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The First Department Grants Summary Judgment on Defendant’s Champerty defense and Dismisses Plaintiff’s Complaint

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  • Posted on: Apr 23 2021

Most simply stated, champerty is the prohibited practice of purchasing claims for the purpose of commencing litigation and has been described as “a venerable doctrine developed hundreds of years ago to prevent or curtail the commercialization of or trading in litigation.”  Bluebird Partners, L.P. v. First Fidelity Bank, N.A., 94 N.Y.2d 726, 729 (2000) (describing the historical antecedents to New York’s present champerty rules).  While an ages old doctrine dating back to medieval times, most present-day lawyers view champerty more as an annoying topic covered in bar review course rather than a legal theory that might actually be litigated these days.  Champerty, however, does rear its head from time to time.

New York’s prohibition against champertous transactions is codified in section 489 of the Judiciary Law, which provides in relevant part, and with some exceptions, that “[n]o person or co-partnership, engaged directly or indirectly in the business of collection and adjustment of claims, and no corporation or association, directly or indirectly, itself or by or through its officers, agents or employees, shall solicit, buy or take an assignment of, or be in any manner interested in buying or taking an assignment of a bond, promissory note, bill of exchange, book debt, or other thing in action, or any claim or demand, with the intent and for the purpose of bringing an action or proceeding thereon….”

As the Court in Bluebird explained, “‘[c]hamperty,’ as a term of art, grew out of this practice to describe the medieval situation where someone bought an interest in a claim under litigation, agreeing to bear the expenses but also to share the benefits if the suit succeeded.”  Bluebird, 94 N.Y.2d at 734.  The Court explained that because, during medieval times, important litigation involved land, the purchase of lawsuits could result in a “partial interest in landed estates.”  Acquiring real property in this manner was “taint[ed]” because “the purchase price was usually far below the value of the potential land acquisition” and, accordingly, such a transaction was “suffused with speculation related to the ‘sin’ of usury and its concomitant legal prohibitions [but which] evaded the strict prohibitive laws involving usury.”  Id.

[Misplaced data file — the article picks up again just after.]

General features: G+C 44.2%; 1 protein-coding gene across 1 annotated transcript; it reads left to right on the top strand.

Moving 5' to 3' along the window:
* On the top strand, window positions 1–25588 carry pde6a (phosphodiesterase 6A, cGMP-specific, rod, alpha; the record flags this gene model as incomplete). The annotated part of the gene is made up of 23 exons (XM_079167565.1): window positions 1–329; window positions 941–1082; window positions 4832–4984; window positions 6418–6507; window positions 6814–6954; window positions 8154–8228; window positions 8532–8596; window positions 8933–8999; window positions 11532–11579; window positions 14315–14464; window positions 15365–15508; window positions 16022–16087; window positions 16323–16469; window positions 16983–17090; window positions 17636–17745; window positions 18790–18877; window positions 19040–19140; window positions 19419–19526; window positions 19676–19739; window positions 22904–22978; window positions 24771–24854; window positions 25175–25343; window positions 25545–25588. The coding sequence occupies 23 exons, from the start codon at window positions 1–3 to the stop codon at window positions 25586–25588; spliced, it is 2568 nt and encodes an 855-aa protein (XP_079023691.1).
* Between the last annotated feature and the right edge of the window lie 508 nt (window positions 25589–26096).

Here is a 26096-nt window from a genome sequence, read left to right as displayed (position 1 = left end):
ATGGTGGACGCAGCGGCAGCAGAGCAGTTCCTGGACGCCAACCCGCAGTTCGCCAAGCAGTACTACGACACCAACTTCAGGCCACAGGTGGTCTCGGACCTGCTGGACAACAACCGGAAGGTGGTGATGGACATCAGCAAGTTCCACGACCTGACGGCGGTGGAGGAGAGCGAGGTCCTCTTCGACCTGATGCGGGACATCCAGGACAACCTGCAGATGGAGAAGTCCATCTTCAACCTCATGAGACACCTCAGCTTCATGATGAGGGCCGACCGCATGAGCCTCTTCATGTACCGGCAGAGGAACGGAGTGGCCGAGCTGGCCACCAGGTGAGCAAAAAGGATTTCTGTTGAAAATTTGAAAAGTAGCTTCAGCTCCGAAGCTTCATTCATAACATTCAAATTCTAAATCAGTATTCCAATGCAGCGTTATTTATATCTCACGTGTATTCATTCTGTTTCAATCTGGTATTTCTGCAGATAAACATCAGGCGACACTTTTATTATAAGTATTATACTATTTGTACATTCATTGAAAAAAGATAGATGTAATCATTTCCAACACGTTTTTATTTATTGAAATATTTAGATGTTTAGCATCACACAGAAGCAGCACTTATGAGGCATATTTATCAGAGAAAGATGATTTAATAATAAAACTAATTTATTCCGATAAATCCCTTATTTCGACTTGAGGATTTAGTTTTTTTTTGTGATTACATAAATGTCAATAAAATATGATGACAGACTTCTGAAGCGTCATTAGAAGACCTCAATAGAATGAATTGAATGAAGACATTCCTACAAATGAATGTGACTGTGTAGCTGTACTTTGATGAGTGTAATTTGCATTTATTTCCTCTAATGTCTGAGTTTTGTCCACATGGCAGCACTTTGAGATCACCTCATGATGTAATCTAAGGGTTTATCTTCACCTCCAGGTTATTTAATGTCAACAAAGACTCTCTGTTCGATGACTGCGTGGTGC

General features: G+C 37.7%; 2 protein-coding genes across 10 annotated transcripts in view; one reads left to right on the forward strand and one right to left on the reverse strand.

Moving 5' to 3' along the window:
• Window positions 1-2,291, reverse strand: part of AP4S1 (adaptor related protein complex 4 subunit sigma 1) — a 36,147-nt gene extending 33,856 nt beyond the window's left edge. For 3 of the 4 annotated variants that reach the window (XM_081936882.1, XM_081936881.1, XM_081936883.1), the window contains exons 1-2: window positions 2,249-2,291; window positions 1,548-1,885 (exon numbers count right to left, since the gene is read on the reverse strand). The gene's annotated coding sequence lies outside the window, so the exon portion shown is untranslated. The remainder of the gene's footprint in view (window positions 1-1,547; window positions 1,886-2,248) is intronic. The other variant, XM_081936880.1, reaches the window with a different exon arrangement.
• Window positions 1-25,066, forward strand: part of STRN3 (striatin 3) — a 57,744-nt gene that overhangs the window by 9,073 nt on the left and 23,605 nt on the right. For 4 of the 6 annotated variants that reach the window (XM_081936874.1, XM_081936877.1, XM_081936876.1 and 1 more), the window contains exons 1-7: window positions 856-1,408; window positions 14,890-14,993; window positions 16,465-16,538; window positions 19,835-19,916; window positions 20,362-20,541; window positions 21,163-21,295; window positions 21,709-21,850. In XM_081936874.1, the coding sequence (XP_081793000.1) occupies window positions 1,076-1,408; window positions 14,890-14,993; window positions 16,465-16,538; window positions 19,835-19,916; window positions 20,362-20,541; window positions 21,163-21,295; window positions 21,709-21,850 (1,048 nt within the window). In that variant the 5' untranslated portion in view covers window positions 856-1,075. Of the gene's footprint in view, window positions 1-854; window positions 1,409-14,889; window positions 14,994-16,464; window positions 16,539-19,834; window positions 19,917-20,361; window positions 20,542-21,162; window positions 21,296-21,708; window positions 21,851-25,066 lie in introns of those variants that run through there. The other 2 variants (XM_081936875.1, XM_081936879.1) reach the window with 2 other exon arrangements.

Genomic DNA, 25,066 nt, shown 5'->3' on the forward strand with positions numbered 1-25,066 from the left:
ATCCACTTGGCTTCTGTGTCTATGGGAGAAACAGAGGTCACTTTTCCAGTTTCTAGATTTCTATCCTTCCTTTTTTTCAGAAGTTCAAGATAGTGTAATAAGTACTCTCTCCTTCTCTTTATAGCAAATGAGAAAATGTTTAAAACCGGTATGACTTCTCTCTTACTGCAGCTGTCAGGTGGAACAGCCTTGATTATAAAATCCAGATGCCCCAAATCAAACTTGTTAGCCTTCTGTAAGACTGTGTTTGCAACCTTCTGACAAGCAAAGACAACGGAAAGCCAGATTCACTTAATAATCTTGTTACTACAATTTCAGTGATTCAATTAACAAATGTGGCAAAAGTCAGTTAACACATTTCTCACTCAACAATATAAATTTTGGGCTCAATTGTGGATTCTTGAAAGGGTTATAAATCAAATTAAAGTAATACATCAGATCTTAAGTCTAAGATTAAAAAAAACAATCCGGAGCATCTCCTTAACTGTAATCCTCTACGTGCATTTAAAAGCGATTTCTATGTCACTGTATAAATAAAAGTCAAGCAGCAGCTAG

“[E]arly New York cases indicate that the prohibition of champerty was limited in scope and largely directed toward preventing attorneys from filing suit merely as a vehicle for obtaining costs, which, at the time, included attorneys’ fees.”  Jurisprudence from the Court of Appeals:

demonstrates that while this Court has been willing to find that an action is not champertous as a matter of law (see, Fairchild Hiller Corp. v McDonnell Douglas Corp., 28 NY2d 325; see also, Avalon, L. L. C. v Coronet Props. Co., 248 AD2d 311), it has been hesitant to find that an action is champertous as a matter of law (see, Sprung v Jaffe, 3 NY2d 539 [1957]; see also, Moses v McDivitt, 88 NY 62 [1882]). This prudent approach is consistent with the limited scope of the champerty doctrine as it originally appeared and developed in the Anglo-American legal system.

The Bluebird Court noted that in Fairchild Hiller Corp. v McDonnell Douglas Corp., 28 N.Y.2d 325 (1971), the Court of Appeals “first examined the actions of a nonattorney, under the champerty statute….”  Bluebird, 94 N.Y.2d at 735 – 36.  Fairchild involved claims related to the design and manufacture of the Phantom F-4 fighter-bomber (the “Bomber”).  Republic Aviation was to manufacture for McDonnell Douglas certain components of the Bomber using tools and drawings supplied by McDonnell.  Republic asserted claims against McDonnell based on defects in the supplied tools and drawings that resulted in increased production costs for Republic.  Subsequently, Fairchild Hiller Corp. acquired all of Republic’s operating assets, including Republic’s claim against McDonnell, while Farmingdale Co. acquired Republic’s non-operating assets – mostly land.  “As to [the claim against McDonnell], Fairchild and Farmingdale entered into a separate agreement which provided that in the event of recovery by Fairchild against McDonnell, Fairchild would turn over to Farmingdale 75% of the net proceeds received by Fairchild.”  

After settlement negotiations proved unsuccessful, Fairchild commenced suit against McDonnell.  In turn, McDonnell moved for summary judgment dismissing, inter alia, the champerty claim arguing “that the assignment of the claim by Republic to Fairchild is champertous and, therefore, in violation of section 489 of the Judiciary Law.”  Supreme court dismissed the champerty claim but the Appellate Division reinstated the claim due to the existence of fact questions that required trial.  The Fairchild Court of Appeals reversed and dismissed the champerty claim and, in so doing, stated: